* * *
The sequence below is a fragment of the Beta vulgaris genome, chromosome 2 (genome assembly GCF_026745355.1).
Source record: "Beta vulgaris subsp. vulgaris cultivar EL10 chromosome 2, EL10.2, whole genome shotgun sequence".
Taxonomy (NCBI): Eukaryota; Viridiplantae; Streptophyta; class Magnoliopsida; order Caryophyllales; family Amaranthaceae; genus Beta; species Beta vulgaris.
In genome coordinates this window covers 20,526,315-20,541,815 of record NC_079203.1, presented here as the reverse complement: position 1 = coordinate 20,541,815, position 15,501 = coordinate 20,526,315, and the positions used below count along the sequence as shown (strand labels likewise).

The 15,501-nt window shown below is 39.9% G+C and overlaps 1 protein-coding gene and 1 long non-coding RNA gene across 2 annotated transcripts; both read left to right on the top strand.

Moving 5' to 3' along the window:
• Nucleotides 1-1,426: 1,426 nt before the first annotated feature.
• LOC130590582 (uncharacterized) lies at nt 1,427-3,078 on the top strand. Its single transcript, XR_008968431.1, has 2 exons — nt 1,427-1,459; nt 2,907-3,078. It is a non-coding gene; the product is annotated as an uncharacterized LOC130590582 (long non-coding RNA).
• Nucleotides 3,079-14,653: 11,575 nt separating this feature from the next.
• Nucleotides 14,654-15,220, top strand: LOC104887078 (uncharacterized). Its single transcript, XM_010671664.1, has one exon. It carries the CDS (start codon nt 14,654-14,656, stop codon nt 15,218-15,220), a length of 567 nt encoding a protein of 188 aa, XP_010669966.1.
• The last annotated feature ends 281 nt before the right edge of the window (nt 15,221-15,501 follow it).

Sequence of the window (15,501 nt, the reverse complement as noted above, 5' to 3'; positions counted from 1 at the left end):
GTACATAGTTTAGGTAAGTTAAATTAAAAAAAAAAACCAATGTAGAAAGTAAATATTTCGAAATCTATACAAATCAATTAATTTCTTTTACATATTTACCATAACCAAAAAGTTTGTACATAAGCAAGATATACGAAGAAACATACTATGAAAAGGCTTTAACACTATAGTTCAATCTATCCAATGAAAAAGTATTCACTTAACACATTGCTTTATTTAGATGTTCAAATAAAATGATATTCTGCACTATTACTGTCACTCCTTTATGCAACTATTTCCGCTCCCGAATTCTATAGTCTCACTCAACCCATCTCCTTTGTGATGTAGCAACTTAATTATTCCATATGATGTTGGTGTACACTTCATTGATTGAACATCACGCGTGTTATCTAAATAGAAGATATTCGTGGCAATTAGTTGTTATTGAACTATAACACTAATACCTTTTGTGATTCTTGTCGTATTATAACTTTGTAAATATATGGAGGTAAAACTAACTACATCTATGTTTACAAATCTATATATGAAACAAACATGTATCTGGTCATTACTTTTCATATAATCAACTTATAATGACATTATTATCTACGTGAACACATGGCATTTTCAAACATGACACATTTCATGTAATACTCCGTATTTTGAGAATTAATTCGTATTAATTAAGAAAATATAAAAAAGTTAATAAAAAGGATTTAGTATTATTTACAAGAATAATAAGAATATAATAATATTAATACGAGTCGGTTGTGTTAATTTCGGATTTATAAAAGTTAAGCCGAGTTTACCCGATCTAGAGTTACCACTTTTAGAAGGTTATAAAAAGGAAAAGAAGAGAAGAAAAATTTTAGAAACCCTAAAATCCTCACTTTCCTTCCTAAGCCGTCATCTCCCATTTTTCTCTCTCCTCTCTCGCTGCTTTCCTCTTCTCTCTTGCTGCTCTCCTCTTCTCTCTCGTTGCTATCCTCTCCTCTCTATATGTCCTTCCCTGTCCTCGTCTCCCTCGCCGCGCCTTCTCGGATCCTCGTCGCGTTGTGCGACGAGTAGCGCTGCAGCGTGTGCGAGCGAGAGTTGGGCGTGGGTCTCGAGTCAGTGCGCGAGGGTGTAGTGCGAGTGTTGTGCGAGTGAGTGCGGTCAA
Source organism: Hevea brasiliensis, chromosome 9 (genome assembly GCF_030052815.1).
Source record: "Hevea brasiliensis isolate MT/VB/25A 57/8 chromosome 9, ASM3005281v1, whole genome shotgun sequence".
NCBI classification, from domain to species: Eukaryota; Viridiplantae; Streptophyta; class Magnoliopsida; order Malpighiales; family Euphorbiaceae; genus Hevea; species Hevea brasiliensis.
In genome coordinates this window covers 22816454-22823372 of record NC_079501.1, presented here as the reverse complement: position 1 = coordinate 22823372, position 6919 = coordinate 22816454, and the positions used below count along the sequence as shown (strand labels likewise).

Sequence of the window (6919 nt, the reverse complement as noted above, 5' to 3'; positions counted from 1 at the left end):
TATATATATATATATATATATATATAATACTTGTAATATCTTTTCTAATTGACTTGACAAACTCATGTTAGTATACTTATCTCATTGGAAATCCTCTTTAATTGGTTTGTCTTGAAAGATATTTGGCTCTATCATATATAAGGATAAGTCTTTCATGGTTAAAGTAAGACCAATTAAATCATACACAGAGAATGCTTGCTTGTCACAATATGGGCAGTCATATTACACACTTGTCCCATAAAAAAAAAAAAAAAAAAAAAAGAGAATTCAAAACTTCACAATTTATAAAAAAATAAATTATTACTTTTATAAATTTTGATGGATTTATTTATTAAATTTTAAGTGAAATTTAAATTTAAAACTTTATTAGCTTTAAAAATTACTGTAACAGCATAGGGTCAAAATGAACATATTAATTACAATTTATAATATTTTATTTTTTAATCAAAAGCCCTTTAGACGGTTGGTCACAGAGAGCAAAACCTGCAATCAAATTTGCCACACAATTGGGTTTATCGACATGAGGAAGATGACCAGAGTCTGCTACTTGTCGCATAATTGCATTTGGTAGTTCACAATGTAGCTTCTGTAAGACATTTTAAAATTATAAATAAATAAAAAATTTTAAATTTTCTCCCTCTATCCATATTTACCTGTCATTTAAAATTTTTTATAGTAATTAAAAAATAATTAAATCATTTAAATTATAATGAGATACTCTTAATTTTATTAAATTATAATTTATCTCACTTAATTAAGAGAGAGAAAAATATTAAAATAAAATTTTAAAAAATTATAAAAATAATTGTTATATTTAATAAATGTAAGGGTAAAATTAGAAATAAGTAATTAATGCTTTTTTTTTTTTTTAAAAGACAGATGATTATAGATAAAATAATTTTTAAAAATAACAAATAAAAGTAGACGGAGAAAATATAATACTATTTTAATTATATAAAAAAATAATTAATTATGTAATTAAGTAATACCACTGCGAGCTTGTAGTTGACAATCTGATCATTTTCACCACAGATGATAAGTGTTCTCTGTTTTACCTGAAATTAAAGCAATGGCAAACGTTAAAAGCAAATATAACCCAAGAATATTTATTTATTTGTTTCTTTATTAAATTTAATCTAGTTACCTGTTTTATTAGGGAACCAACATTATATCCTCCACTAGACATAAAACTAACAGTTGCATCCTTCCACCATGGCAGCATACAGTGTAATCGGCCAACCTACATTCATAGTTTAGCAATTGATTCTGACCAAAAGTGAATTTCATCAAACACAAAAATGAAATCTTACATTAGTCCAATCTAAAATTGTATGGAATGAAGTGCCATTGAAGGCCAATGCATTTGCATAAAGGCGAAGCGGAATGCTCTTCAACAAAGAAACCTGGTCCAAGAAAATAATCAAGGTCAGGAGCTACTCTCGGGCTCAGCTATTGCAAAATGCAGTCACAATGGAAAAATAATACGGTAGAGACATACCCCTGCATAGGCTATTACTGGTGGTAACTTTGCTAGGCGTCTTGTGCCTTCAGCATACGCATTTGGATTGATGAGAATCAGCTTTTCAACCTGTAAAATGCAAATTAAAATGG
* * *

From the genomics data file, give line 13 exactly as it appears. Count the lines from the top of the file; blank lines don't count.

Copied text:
GTACATAGTTTAGGTAAGTTAAATTAAAAAAAAAAACCAATGTAGAAAGTAAATATTTCGAAATCTATACAAATCAATTAATTTCTTTTACATATTTACCATAACCAAAAAGTTTGTACATAAGCAAGATATACGAAGAAACATACTATGAAAAGGCTTTAACACTATAGTTCAATCTATCCAATGAAAAAGTATTCACTTAACACATTGCTTTATTTAGATGTTCAAATAAAATGATATTCTGCACTATTACTGTCACTCCTTTATGCAACTATTTCCGCTCCCGAATTCTATAGTCTCACTCAACCCATCTCCTTTGTGATGTAGCAACTTAATTATTCCATATGATGTTGGTGTACACTTCATTGATTGAACATCACGCGTGTTATCTAAATAGAAGATATTCGTGGCAATTAGTTGTTATTGAACTATAACACTAATACCTTTTGTGATTCTTGTCGTATTATAACTTTGTAAATATATGGAGGTAAAACTAACTACATCTATGTTTACAAATCTATATATGAAACAAACATGTATCTGGTCATTACTTTTCATATAATCAACTTATAATGACATTATTATCTACGTGAACACATGGCATTTTCAAACATGACACATTTCATGTAATACTCCGTATTTTGAGAATTAATTCGTATTAATTAAGAAAATATAAAAAAGTTAATAAAAAGGATTTAGTATTATTTACAAGAATAATAAGAATATAATAATATTAATACGAGTCGGTTGTGTTAATTTCGGATTTATAAAAGTTAAGCCGAGTTTACCCGATCTAGAGTTACCACTTTTAGAAGGTTATAAAAAGGAAAAGAAGAGAAGAAAAATTTTAGAAACCCTAAAATCCTCACTTTCCTTCCTAAGCCGTCATCTCCCATTTTTCTCTCTCCTCTCTCGCTGCTTTCCTCTTCTCTCTTGCTGCTCTCCTCTTCTCTCTCGTTGCTATCCTCTCCTCTCTATATGTCCTTCCCTGTCCTCGTCTCCCTCGCCGCGCCTTCTCGGATCCTCGTCGCGTTGTGCGACGAGTAGCGCTGCAGCGTGTGCGAGCGAGAGTTGGGCGTGGGTCTCGAGTCAGTGCGCGAGGGTGTAGTGCGAGTGTTGTGCGAGTGAGTGCGGTCAA